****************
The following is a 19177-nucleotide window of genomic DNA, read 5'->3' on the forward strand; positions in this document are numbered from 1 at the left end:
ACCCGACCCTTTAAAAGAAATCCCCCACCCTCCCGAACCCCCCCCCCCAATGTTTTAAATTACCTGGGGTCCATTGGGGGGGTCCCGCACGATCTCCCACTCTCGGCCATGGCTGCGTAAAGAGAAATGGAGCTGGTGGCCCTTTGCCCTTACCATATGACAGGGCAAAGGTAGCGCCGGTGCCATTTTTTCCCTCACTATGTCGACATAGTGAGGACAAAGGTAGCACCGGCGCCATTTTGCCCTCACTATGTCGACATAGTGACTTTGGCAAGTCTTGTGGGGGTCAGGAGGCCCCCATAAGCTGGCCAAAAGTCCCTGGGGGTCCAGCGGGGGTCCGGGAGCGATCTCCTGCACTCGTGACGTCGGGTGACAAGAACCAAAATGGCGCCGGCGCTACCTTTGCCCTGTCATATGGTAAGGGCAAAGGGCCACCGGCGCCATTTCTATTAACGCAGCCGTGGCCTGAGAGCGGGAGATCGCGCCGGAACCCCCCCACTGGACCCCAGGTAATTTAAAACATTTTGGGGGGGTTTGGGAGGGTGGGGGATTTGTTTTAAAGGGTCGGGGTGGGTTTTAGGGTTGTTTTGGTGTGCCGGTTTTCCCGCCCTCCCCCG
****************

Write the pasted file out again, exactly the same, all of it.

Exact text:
The following is a 19177-nucleotide window of genomic DNA, read 5'->3' on the forward strand; positions in this document are numbered from 1 at the left end:
ACCCGACCCTTTAAAAGAAATCCCCCACCCTCCCGAACCCCCCCCCCCAATGTTTTAAATTACCTGGGGTCCATTGGGGGGGTCCCGCACGATCTCCCACTCTCGGCCATGGCTGCGTAAAGAGAAATGGAGCTGGTGGCCCTTTGCCCTTACCATATGACAGGGCAAAGGTAGCGCCGGTGCCATTTTTTCCCTCACTATGTCGACATAGTGAGGACAAAGGTAGCACCGGCGCCATTTTGCCCTCACTATGTCGACATAGTGACTTTGGCAAGTCTTGTGGGGGTCAGGAGGCCCCCATAAGCTGGCCAAAAGTCCCTGGGGGTCCAGCGGGGGTCCGGGAGCGATCTCCTGCACTCGTGACGTCGGGTGACAAGAACCAAAATGGCGCCGGCGCTACCTTTGCCCTGTCATATGGTAAGGGCAAAGGGCCACCGGCGCCATTTCTATTAACGCAGCCGTGGCCTGAGAGCGGGAGATCGCGCCGGAACCCCCCCACTGGACCCCAGGTAATTTAAAACATTTTGGGGGGGTTTGGGAGGGTGGGGGATTTGTTTTAAAGGGTCGGGGTGGGTTTTAGGGTTGTTTTGGTGTGCCGGTTTTCCCGCCCTCCCCCG